This week, we open the mailbag to answer your questions! We hear from a new grad student who has some old responsibilities, and learn about how to earn your Master’s degree while enrolled in a PhD program!
Under My Umbrella (ella ella)
Our first email comes from Cindy, who wants some clarification on a previous episode where we talked about how many applicants had applied to a particular PhD program.
Awhile ago, one of you mentioned the number of applications to spots at your university. I was discussing this with my brother in law who is a Biochemist cancer research scientist. Anyway, I was certain you said you received 1,800 applications for 300 spaces in your program. He thinks you meant that number is for all of the graduate school (all programs). So I just wonder if you could clarify.
We sure can! When Josh mentioned a PhD program he worked with, they did in fact receive over a thousand applications. They then offered interviews to about 300 applicants, and made offers to about 200 – all with the hope that 100 would actually enroll!
Those numbers are obviously rough estimates, but the applicant pool was large because it’s a type of ‘umbrella program.’ In this case, 14 different biomedical departments at one University host students who are able to do lab rotations in any one of their labs in the first year. So this isn’t one program with hundreds of spaces – it’s a group of smaller programs that operate together for efficiency and flexibility.
Hope that helps!
Master’s Degree En Route
Next up is Veronica, who shares a helpful tip about how to earn a Master’s degree on your way to a PhD, and why you might want to do that.
Just listened to the TA/teaching one and wanted to give some response. First, the “Master’s degree en route” to PhD is a super important point that you bring up. For myself, I enrolled straight in a PhD position without getting a masters first. I had no idea about the option of “MS en route” until I told one of my committee members that I wanted to teach, and she told me I should really work on finding out if my department does an “MS en route” which it turns out is the practice of awarding a MS after a PhD student has defended. For me, this was a great relief during that critical time in my PhD when I was considering quitting. I did not end up quitting, but knowing I coil quit and get SOMETHING from my experience was critical, and even helped me not quit just from stress.
Fast forward a few years, I am now finishing my PhD this semester but I was able to apply for a tenure track teaching position at a nearby community college. If I hadn’t submitted the request for my MS en route from my department, I would not have been eligible to apply for this position until my PhD was awarded! I am sure this is true for many positions that require a MS, and for a lot of research fellowships. This is something not a lot of students know about, I would have never known about it, but it is now critical for me that I got that MS!
This is a big deal – having that Master’s degree not only allows you to apply for teaching positions, as we learned from Dr. Alaina Talboy, but it also gives you peace of mind when that PhD still feels out of reach.
The requirements vary by University and department, but typically you’ll need to meet coursework requirements and pass a qualifying exam.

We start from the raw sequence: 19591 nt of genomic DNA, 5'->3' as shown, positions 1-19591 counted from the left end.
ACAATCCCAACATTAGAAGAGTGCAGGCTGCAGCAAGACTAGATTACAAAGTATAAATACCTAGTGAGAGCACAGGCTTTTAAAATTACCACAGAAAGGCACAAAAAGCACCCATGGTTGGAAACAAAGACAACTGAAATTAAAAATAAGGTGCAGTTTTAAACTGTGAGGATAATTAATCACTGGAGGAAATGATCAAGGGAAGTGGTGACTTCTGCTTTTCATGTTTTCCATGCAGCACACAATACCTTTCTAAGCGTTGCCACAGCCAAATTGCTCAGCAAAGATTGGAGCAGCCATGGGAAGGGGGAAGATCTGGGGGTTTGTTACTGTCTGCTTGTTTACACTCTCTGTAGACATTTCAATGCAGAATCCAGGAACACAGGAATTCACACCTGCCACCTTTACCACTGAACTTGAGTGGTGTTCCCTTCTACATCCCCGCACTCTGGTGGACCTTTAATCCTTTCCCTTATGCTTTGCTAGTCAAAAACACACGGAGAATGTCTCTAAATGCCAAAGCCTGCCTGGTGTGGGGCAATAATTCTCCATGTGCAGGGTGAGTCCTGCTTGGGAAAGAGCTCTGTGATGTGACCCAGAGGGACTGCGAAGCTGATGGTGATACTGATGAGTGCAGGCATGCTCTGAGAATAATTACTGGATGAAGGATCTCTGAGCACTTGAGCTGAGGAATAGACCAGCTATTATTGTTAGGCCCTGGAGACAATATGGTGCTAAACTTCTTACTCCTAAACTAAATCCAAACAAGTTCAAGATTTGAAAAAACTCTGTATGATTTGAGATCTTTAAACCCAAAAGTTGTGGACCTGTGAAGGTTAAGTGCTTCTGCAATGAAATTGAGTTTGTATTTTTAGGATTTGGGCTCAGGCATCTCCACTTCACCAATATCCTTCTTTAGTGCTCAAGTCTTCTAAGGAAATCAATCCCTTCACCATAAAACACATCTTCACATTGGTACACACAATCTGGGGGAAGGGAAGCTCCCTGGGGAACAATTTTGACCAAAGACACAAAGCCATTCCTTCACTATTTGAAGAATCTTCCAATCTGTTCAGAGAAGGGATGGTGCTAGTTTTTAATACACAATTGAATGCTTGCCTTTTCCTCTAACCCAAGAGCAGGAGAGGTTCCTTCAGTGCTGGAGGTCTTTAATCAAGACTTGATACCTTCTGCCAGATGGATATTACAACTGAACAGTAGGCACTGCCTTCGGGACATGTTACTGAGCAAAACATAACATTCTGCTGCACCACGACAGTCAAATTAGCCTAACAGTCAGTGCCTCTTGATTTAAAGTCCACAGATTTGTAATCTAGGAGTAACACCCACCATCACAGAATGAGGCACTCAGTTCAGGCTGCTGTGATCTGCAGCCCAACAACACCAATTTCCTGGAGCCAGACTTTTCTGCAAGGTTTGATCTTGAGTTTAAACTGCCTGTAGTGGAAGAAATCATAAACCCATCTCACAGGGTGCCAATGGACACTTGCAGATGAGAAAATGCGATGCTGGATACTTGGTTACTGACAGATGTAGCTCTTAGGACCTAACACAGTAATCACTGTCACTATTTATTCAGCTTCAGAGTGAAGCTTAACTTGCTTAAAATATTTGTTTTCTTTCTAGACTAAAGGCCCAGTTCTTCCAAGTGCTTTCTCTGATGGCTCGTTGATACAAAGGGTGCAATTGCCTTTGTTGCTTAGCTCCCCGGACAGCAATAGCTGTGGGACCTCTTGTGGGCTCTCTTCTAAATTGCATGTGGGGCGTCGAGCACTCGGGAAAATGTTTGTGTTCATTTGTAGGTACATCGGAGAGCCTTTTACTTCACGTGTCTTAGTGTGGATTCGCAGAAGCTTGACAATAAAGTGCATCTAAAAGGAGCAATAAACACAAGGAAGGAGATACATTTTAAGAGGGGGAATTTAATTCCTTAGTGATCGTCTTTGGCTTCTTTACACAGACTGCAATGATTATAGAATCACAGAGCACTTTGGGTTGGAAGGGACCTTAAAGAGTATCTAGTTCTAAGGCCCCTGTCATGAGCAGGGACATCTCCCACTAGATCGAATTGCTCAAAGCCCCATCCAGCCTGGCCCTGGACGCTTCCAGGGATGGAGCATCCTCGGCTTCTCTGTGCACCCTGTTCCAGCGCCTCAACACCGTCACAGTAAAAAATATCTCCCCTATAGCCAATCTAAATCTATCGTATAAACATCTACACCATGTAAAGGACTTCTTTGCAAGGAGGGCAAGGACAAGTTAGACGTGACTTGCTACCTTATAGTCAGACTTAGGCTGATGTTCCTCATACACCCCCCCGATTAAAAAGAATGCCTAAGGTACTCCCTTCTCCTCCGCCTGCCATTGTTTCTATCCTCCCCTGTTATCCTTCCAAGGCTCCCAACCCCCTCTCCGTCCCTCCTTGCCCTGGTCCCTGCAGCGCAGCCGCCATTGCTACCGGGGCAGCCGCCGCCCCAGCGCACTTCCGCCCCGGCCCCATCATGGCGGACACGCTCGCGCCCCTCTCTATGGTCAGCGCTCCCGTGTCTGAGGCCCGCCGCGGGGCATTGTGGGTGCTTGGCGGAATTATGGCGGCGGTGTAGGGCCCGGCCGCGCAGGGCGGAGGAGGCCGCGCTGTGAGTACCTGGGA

To find out if the Master’s Degree En Route is an option at your University, you’ll need to try a few different search terms, as it can be described a number of different ways.
Some things to try:
- Master’s Degree En Route
- Master’s Degree In Passing
- Master’s Degree En Passant
- Pass through Master’s Degree
- Ad Hoc Master’s Degree
- Continuing Master’s Degree
Here’s an example of Harvard’s description of the Master’s Degree En Route just to prove it’s a real thing!
If you can’t find it described on the University website, talk with your program advisor or Director of Graduate Studies. Maybe they don’t have a formal offering yet, but could create one to support their students.
Balancing Two Loads
Lastly, we hear from Mike, who recently enrolled as a PhD student in the same lab where he was a research assistant. Now he’s expected to do both jobs at once, and wants to avoid burnout.
I began to work [in my current lab] over a year ago both doing research and what I call “research-adjacent” jobs. Now I’m entering a PhD program as a grad student within the same lab.
If I continue these responsibilities as I enter grad school this fall, I will certainly be carrying more than my weight in the lab. I need to broach the subject of putting down some of these research-adjacent jobs indefinitely.
How would you suggest starting this conversation with my higher-ups? I can’t help but feel selfish despite knowing rationally that my request will be fair and necessary to avoid burnout.
Mike is in a unique situation, but not one that’s unprecedented. A lot of research assistants and lab techs go on to enroll in graduate school themselves. Sometimes they’ll start at a new lab at an entirely different University and don’t have to carry over any baggage from their previous tenure.
But in Mike’s case, he needs to make a clean break between Mike-the-RA and Mike-the-PhD-candidate. That means identifying all of the roles he fulfilled over the last year, and working with the PI to divide up the responsibilities with other lab mates or a new research tech so that Mike has time for classes, papers, and his own research project.
Getting ahead of the transition will help to avoid many long months of being the go-to-guy for tasks that are no longer under his purview.
If YOU have a question or topic idea, why not email us at email@example.com. We’d love to hear from you!